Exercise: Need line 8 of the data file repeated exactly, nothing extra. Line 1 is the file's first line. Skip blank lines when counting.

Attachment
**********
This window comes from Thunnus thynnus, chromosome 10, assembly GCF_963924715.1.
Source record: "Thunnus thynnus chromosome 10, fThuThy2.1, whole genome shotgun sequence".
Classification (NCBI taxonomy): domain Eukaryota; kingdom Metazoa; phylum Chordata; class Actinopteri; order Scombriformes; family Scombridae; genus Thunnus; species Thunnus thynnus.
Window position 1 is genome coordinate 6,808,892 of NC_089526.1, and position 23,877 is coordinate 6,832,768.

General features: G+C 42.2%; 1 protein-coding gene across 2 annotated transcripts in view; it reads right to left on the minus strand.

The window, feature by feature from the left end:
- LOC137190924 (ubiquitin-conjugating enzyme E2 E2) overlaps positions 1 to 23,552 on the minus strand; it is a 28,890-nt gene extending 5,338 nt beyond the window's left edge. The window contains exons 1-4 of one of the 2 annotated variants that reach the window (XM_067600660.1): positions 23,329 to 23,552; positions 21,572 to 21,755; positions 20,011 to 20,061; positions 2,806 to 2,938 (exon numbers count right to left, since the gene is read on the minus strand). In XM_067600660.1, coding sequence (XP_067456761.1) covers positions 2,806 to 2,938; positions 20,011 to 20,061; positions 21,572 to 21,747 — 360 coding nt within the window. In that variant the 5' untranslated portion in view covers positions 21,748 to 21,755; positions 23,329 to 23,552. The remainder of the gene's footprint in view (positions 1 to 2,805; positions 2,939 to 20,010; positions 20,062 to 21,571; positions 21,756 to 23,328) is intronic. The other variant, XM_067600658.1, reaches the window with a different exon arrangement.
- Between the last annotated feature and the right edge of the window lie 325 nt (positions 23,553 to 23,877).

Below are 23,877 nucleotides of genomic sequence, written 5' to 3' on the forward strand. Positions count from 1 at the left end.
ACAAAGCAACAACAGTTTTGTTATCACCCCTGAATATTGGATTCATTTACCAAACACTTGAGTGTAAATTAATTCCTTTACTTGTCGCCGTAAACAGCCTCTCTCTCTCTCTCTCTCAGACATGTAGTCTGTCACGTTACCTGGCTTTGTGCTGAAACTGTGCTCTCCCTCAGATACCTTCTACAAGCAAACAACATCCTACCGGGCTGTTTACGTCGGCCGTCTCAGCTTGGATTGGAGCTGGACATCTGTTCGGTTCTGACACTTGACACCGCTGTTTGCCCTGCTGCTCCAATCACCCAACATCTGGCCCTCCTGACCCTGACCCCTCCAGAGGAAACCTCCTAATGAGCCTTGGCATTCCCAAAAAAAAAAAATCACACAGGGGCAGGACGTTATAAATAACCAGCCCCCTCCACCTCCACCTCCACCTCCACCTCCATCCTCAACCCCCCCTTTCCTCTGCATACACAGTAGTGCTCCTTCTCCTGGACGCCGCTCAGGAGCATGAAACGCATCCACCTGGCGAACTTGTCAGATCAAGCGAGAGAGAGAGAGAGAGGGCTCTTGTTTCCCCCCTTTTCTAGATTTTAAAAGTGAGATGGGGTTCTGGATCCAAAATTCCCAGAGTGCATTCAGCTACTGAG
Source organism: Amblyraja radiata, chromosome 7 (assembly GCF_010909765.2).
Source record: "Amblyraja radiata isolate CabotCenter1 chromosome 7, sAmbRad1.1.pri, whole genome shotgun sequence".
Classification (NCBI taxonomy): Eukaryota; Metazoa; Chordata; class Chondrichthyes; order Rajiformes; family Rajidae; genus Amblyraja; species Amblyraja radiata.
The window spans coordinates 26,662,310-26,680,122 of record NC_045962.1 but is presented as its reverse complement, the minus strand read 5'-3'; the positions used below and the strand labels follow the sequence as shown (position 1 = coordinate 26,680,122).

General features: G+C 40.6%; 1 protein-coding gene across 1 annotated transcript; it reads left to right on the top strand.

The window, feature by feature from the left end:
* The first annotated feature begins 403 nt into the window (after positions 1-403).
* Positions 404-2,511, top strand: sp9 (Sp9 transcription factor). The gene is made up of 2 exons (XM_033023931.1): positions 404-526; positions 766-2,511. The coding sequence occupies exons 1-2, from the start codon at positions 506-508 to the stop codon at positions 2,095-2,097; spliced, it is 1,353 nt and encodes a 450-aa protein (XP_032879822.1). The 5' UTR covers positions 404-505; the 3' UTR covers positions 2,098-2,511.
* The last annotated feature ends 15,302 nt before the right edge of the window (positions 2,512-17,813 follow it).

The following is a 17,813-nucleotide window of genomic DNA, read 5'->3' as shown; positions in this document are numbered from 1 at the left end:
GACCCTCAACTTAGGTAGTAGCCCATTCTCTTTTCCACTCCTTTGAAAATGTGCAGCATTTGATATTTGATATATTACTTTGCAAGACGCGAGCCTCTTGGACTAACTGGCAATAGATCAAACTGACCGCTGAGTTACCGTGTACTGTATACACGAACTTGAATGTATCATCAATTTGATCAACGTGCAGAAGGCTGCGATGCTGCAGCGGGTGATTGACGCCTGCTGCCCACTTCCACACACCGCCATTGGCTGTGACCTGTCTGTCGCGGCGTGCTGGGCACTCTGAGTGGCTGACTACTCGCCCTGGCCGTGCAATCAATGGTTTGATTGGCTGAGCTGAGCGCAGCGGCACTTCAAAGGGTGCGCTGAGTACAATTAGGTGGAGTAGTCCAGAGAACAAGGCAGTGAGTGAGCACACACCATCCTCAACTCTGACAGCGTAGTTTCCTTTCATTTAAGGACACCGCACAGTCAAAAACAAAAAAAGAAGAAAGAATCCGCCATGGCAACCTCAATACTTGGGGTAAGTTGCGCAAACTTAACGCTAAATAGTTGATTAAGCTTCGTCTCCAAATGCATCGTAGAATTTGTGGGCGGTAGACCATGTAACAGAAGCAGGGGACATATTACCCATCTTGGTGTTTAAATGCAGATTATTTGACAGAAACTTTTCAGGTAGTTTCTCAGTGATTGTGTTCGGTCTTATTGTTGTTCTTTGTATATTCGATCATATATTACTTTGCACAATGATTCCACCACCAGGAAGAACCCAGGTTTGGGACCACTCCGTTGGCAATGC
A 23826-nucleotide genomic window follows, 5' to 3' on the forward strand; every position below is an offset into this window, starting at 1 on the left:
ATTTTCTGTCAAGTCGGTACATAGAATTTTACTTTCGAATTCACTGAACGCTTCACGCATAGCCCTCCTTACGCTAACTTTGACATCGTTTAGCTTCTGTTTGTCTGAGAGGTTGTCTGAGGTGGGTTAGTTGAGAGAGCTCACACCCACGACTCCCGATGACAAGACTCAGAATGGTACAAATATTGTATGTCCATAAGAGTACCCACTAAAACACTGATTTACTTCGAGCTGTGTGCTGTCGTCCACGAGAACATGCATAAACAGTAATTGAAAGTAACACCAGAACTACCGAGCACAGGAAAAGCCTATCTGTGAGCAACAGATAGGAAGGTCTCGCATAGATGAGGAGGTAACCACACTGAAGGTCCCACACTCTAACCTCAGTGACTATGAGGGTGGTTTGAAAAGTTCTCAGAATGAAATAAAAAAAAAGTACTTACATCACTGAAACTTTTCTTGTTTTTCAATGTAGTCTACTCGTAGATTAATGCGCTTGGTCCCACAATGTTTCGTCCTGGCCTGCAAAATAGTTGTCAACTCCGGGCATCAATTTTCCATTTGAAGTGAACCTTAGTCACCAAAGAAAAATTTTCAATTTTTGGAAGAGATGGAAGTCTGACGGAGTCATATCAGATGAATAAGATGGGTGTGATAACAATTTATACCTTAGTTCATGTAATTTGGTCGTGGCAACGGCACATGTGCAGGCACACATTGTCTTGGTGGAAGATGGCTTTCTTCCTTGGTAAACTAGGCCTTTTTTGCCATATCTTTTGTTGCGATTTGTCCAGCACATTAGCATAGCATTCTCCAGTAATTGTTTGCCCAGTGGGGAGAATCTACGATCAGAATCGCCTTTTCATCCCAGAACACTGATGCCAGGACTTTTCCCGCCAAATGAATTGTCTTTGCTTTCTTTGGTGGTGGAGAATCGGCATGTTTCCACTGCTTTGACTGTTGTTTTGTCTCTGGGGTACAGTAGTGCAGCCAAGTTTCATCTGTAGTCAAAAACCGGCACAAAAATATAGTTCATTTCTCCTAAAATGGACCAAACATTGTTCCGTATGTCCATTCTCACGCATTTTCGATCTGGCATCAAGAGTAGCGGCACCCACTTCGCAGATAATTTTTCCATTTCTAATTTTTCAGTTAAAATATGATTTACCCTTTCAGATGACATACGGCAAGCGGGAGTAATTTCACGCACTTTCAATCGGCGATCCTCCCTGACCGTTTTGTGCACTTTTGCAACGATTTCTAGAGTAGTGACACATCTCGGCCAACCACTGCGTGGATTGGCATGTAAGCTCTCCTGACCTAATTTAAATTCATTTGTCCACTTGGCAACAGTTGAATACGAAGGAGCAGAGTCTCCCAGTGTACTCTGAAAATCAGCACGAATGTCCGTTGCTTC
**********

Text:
- Between the last annotated feature and the right edge of the window lie 325 nt (positions 23,553 to 23,877).